NewSpace Ideas for Europe

30 May 2015

It is already a reality in North America. As part of the NewSpace movement, many young startup companies bring innovative ideas to the space sector and with those innovative ideas come advancements in this interesting and promising sector. “This topic has not reached Europe yet.”, says Sebastian D. Marcu. But the CEO of Cologne-based, Design & Data, is sure that “within the next months and years something great will happen here”. The movement has started successfully with the first StartupWeekend Space in Bremen for which the communications expert acted as co-lead.

In mid-April the event united 80 participants from 18 countries in the Bremen “Innovations- und Technologiezentrum” BITZ. Within a 60-hour timeframe, creative minds from various backgrounds developed new startup concepts for the space sector.

Twenty-seven business ideas were pitched to the audience during the first round. Every candidate had 60 seconds for their presentations. During this time they had to present the problem, explain the potential solution, and discuss what resources would be required. After the presentation a poster with the team name and main business ideas was created to help with the visualization of each individual pitch. Following the completion of the pitches, all 80 participants had the opportunity to vote for their personal favorites by placing stickers on the posters.

The participants who pitched the ten business ideas with the most stickers became team leaders and could then recruit their team members out of the remaining participants. For the remainder of the weekend the selected ideas were designed, developed, and continuously revised to create optimum business cases.

There was a unique ambience during the entire event. A very creative and productive atmosphere was born within the teams and due to the international and interdisciplinary nature of each team, the basic ideas quickly became more mature. As Kai Krieger from the team Art for Space said: “It is astonishing to see and feel this spirit”.

With some teams consisting of more than a dozen members, group dynamics quickly became very complex. In return, some had to learn that working with multiple individuals can also create conflicts. A difference in opinion within one group led to several members splitting off. These members later founded the team number eleven called Mapeye.

While refining their business models, the groups received professional support from representatives of renowned space companies and established mentors from industry. This group of mentors consisted of CEOs, highly qualified financial experts, and experienced project managers. These mentors helped the teams to turn their ideas into feasable and solid business concepts.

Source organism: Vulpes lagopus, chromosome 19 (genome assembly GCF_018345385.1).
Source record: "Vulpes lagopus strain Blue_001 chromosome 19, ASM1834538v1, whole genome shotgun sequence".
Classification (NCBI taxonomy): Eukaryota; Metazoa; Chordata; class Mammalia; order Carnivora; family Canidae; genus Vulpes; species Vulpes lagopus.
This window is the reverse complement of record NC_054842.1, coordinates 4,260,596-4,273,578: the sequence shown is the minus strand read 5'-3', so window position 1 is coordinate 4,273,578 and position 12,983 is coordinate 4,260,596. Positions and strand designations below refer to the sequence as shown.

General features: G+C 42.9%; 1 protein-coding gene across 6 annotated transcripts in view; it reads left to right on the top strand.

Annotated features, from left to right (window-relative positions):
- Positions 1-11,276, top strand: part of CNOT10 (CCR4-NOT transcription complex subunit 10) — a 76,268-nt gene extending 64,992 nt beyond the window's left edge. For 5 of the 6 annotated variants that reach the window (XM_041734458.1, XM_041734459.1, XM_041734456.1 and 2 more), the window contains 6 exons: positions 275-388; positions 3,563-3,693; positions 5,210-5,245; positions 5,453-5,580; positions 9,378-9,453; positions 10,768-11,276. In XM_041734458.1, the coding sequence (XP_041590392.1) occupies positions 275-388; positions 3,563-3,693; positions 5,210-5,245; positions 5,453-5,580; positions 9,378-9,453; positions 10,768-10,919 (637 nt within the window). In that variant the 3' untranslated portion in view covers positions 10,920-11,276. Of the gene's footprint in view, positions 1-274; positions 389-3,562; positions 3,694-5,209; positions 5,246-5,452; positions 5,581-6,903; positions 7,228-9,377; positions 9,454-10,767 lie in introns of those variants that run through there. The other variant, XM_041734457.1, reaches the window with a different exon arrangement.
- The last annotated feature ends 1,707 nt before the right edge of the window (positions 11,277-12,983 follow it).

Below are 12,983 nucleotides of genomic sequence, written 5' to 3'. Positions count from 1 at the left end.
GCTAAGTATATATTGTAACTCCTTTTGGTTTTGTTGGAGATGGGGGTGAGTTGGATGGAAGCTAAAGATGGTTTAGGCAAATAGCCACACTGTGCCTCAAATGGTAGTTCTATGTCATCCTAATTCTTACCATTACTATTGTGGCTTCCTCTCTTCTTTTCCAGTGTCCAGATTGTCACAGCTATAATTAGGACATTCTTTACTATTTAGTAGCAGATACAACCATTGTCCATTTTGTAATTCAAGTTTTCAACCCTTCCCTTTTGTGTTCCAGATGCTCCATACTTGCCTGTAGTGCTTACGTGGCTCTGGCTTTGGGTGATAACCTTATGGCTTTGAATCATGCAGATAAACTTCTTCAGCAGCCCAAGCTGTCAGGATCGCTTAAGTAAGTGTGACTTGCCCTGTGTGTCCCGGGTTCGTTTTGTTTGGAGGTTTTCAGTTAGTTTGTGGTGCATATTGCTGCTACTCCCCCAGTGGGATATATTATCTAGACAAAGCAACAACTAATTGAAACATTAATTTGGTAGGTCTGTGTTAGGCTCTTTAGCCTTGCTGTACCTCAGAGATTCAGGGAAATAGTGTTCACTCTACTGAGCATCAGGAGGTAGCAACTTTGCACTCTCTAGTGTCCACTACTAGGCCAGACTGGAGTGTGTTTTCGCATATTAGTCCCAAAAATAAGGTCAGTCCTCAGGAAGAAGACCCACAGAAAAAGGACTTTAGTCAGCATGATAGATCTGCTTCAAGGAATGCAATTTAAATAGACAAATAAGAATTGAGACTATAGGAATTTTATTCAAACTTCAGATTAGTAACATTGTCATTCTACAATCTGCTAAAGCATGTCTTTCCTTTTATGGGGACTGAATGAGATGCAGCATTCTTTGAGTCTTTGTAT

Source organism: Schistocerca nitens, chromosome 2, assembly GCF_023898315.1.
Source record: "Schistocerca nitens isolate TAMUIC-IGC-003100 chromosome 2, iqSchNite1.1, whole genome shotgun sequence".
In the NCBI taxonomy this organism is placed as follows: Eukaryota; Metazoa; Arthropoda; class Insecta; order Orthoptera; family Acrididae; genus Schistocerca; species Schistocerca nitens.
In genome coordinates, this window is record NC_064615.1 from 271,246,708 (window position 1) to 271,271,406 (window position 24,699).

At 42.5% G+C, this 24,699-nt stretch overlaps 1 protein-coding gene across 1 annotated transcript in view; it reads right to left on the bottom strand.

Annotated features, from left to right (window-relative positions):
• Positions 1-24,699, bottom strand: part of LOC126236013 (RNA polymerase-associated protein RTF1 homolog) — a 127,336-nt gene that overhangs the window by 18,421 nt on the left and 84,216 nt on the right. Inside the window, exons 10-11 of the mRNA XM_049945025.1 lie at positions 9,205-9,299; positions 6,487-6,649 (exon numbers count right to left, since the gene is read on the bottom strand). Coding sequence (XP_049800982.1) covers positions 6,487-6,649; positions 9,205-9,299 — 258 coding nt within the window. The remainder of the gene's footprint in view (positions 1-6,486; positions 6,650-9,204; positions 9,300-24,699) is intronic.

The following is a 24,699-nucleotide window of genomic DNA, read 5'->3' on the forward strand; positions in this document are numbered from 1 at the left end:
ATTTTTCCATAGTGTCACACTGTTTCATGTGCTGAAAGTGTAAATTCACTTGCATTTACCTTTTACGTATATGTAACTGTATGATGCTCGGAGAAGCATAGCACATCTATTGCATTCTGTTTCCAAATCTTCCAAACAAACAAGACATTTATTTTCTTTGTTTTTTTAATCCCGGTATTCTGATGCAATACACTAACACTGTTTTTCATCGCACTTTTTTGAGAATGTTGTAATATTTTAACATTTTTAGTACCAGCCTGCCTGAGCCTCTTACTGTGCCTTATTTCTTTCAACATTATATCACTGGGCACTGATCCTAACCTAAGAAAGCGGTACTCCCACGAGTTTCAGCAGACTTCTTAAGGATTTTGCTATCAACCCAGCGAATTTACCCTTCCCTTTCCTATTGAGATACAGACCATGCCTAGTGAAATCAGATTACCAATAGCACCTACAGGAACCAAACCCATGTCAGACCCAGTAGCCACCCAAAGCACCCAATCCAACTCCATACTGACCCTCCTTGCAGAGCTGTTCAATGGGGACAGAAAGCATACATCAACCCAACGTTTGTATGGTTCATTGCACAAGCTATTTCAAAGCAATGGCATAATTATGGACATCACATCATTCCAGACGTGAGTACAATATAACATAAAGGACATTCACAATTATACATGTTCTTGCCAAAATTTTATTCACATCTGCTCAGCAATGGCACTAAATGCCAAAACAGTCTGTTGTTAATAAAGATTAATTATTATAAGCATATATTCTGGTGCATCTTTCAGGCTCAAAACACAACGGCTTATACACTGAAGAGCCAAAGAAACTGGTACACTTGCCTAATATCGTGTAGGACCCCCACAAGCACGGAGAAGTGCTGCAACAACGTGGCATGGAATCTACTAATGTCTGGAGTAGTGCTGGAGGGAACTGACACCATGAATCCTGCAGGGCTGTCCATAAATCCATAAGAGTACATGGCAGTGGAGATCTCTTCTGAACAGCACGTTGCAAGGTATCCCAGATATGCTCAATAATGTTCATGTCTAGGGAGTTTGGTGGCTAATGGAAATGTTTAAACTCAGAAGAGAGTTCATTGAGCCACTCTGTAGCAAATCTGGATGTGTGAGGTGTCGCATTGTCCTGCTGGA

The groups worked meticulously – even overnight in some cases. During the course of the weekend, teams developed interactive websites, operational software, and even physical prototypes. These prototypes were created using 3D printers and laser cutters provided by the near-by located FabLab.

Everyone had the feeling that something special is happening here. Mihir Bhagat from team Beyond noted after a short night: “It is very exciting and tiring. What is driving us is that we are having a lot of fun”.

On the last day, all of the eleven business cases were presented to a jury of experts. After the presentations the judges convened and selected three winning teams. The winning team, USB-i, developed the idea of an universal adapter which connects various payloads with satellite busses. USB-i, the 2nd, and 3rd finishing teams received prizes such as professional coaching to help further develop their business models.

At the end of the event the winners, other participants and organizers all shared the same idea: that the event was a terrific experience!

“The feedback from all participants was positive in every respect” summarized Sebastian Marcu, who according to him felt to be in a “creative world like Silicon Valley”. The cultural backgrounds of the participants as well as the fact that not just aerospace engineers attended, but also people from different fields such as design and economics contributed to the success of this event. Hans-Georg Tschupke, head of the innovation at Bremen Invest, said: “My overall impression of the first StartupWeekend Space in Europe was: Exciting!”

It is evident that in the space sector a vast diversity of potential exists that needs to be tapped into and extracted. Everybody who understands this, agrees that Bremen is the ideal location to unlock this potential in Europe.

“We want to make Bremen the hub for young entrepreneurs in space”, announced Hans-Georg Tschupke. “There are already discussions ongoing with national and international parties – StartupWeekend Space was just the beginning.

It will be exciting to see what will come next. Something new and strong will grow and accelerate the entire European space community. Something fantastic will prosper in Bremen, and everyone can be a part of it.

The motto is: Think big, be bold, #BeSpacial!